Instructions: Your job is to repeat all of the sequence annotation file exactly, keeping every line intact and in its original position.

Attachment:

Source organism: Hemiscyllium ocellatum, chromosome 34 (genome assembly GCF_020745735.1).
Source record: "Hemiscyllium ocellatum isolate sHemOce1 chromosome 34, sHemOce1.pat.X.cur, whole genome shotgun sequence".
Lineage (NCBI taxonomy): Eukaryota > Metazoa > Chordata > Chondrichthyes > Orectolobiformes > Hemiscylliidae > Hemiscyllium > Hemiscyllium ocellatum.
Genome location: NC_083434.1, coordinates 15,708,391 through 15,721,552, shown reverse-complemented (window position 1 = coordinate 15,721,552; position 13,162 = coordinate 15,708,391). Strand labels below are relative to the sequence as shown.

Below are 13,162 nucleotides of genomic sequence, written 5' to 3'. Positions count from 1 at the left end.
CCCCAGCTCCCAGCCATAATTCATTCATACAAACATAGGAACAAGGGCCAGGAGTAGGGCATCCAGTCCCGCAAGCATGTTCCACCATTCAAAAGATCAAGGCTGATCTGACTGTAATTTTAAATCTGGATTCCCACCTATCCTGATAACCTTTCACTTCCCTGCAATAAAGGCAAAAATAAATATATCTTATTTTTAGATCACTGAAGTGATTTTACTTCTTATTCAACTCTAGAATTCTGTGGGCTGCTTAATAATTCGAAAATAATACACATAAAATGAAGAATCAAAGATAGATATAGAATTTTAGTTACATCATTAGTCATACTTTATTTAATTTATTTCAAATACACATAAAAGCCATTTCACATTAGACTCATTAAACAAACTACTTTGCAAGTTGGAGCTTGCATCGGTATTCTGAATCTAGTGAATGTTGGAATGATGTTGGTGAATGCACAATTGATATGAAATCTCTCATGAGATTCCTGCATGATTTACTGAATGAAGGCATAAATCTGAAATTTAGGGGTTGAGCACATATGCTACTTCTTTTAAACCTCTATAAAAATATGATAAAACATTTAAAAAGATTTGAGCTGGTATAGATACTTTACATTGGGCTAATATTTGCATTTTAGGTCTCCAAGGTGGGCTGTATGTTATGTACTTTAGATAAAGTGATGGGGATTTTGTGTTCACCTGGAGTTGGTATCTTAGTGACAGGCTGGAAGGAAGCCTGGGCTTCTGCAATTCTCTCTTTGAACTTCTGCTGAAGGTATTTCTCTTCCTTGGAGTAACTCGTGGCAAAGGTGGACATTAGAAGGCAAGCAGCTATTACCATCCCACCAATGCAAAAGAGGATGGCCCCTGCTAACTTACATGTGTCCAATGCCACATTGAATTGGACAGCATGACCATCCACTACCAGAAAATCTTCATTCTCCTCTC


Source organism: Hemiscyllium ocellatum, chromosome 34 (genome assembly GCF_020745735.1).
Source record: "Hemiscyllium ocellatum isolate sHemOce1 chromosome 34, sHemOce1.pat.X.cur, whole genome shotgun sequence".
Lineage (NCBI taxonomy): Eukaryota > Metazoa > Chordata > Chondrichthyes > Orectolobiformes > Hemiscylliidae > Hemiscyllium > Hemiscyllium ocellatum.
Genome location: NC_083434.1, coordinates 15,708,391 through 15,721,552, shown reverse-complemented (window position 1 = coordinate 15,721,552; position 13,162 = coordinate 15,708,391). Strand labels below are relative to the sequence as shown.

Below are 13,162 nucleotides of genomic sequence, written 5' to 3'. Positions count from 1 at the left end.
CCCCAGCTCCCAGCCATAATTCATTCATACAAACATAGGAACAAGGGCCAGGAGTAGGGCATCCAGTCCCGCAAGCATGTTCCACCATTCAAAAGATCAAGGCTGATCTGACTGTAATTTTAAATCTGGATTCCCACCTATCCTGATAACCTTTCACTTCCCTGCAATAAAGGCAAAAATAAATATATCTTATTTTTAGATCACTGAAGTGATTTTACTTCTTATTCAACTCTAGAATTCTGTGGGCTGCTTAATAATTCGAAAATAATACACATAAAATGAAGAATCAAAGATAGATATAGAATTTTAGTTACATCATTAGTCATACTTTATTTAATTTATTTCAAATACACATAAAAGCCATTTCACATTAGACTCATTAAACAAACTACTTTGCAAGTTGGAGCTTGCATCGGTATTCTGAATCTAGTGAATGTTGGAATGATGTTGGTGAATGCACAATTGATATGAAATCTCTCATGAGATTCCTGCATGATTTACTGAATGAAGGCATAAATCTGAAATTTAGGGGTTGAGCACATATGCTACTTCTTTTAAACCTCTATAAAAATATGATAAAACATTTAAAAAGATTTGAGCTGGTATAGATACTTTACATTGGGCTAATATTTGCATTTTAGGTCTCCAAGGTGGGCTGTATGTTATGTACTTTAGATAAAGTGATGGGGATTTTGTGTTCACCTGGAGTTGGTATCTTAGTGACAGGCTGGAAGGAAGCCTGGGCTTCTGCAATTCTCTCTTTGAACTTCTGCTGAAGGTATTTCTCTTCCTTGGAGTAACTCGTGGCAAAGGTGGACATTAGAAGGCAAGCAGCTATTACCATCCCACCAATGCAAAAGAGGATGGCCCCTGCTAACTTACATGTGTCCAATGCCACATTGAATTGGACAGCATGACCATCCACTACCAGAAAATCTTCATTCTCCTCTC